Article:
The discretion to grant name suppression was a broad one (s240 LCA). The practitioner had to meet a threshold of displacing the presumption of openness, by establishing that his interests in privacy outweighed the public interest in knowing, not only the details of the conduct but also the name of the practitioner against whom the finding had been made.

The notion that a practitioner in a smaller centre risked greater reputational damage, was somewhat analogous to that put forward in Hart v Standards Committee No. 1 of the New Zealand Law Society, where it was submitted that a practitioner with a higher public profile ought to be given a greater consideration when name suppression was considered. That notion was firmly rejected by the Supreme Court.

In a smaller centre, other practitioners were potentially “under a shadow” should the practitioner who had been disciplined not be named. Further, there was no serious risk of reputational damage to G's firm, having regard to the contents of this decision which largely endorsed G's integrity and capability, other than in respect of these transactions. While publication of a practitioner's name was not intended to be punitive, realistically it had a salutary and at times punitive effect. Personal considerations (such as the health of a family member, where insufficient information was provided) could not outweigh the public interest in an open process without strong reason.

Application for permanent name suppression declined.

No comment could be made as to whether the matter ought to be referred to the Registrar-General of Land as the matter was not fully argued. The particulars concerning the Landonline alleged infringement were withdrawn in the final iteration of the charges. This was a matter for further consideration by the Committee.

Fine in the sum of $10,000 pursuant to s 242(1)(i).


Mr Grave faced one charge, pleaded with three alternative levels of conduct – misconduct, negligence and unsatisfactory conduct. After negotiations with the Standards Committee, Mr Grave agreed to admit the charge at the level of negligence and this, with an agreed set of facts was put to the Tribunal, along with suggested penalties.


The Tribunal accepted the proposed amended particulars but reserved the right to determine for itself the level of culpability and penalty, after hearing the evidence and submissions.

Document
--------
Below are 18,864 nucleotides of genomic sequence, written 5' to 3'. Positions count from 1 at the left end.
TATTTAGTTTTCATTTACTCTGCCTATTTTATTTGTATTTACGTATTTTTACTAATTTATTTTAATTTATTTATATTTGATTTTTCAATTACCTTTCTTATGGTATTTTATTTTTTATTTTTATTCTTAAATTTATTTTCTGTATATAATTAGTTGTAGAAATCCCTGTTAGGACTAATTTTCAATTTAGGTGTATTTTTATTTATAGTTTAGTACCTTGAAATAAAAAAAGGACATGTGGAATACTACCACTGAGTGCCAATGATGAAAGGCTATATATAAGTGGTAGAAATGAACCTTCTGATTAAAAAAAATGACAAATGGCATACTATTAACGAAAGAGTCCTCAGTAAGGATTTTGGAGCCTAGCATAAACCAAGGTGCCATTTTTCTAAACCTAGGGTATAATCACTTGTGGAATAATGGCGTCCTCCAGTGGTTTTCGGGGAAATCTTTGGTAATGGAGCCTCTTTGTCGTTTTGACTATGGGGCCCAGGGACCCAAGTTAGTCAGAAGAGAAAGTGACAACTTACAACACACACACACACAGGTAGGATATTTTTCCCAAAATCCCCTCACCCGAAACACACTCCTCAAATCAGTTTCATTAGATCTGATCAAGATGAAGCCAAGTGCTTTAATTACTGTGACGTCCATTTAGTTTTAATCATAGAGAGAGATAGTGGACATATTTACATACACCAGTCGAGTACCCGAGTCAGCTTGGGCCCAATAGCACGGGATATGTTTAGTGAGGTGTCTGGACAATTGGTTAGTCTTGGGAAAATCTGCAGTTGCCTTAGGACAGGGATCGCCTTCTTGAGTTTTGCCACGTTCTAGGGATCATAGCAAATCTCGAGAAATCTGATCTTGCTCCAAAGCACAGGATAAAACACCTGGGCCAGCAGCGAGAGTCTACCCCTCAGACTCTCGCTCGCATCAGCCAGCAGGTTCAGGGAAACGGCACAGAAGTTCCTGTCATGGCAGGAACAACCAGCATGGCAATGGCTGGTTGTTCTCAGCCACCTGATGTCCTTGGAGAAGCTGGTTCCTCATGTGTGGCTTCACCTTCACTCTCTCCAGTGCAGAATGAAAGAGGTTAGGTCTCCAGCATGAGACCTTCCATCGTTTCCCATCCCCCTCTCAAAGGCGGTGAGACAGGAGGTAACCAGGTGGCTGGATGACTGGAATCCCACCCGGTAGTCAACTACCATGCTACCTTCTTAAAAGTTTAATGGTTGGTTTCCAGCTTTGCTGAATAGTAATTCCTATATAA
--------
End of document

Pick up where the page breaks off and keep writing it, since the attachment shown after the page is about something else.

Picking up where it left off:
The other outstanding matter for the hearing was an application for final name suppression, which was opposed by the Standards Committee.


Following the hearing, we indicated we were prepared to accept culpability at the “negligence” level. We also told Mr Grave we would not suspend him from practice. This decision addresses the remaining matters and provides our reasons for the two indications already given.


The charges and agreed particulars are attached as Appendix I to this decision.


In summary, Mr Grave acted for Mr and Mrs P in the purchase of their home and the making of their wills. Mr and Mrs P paid for the home with a cheque drawn on their joint account, shortly before returning to the United Kingdom to settle their affairs before moving to New Zealand permanently. However, the agreement for sale and purchase was in Mr P's name as agent, and the transfer of the title to the property was ultimately registered in Mr P's sole name alone.


Mrs P suffered from dementia and although they had a son living locally, he was busy with work and a young family, and Mr and Mrs P were frequently assisted in their day to day needs by a friend they had made on arrival in New Zealand, Ms X.


In his 2008 will Mr P left certain legacies, including $50,000 to Ms X and the residue in the estate to his wife. In 2010 Mr P added to the legacy for Ms X a bequest of “my motor vehicle and the sum of $50,000 to my friend Ms X …”. Mr P predeceased his wife in February 2011. Mr P's son PP was appointed executor of the estate and queried with Mr Grave the registration of the title in his father's sole name.


After some consideration and after consultation with one of his senior partners, Mr Grave reached the view the registration of the title had been an error and he determined that he should regard the late Mr P as having held the title as trustee for both he and his wife. Mr Grave determined that he ought to correct the title but before this process was completed Mrs P also died.


Again PP was executor of his late mother's will but also the sole residuary beneficiary.


It is apparent that by this point there were a number of conflicts of interest. These are most clearly set out in the evidence of Mr Darlow, who provided expert evidence on behalf of the practitioner: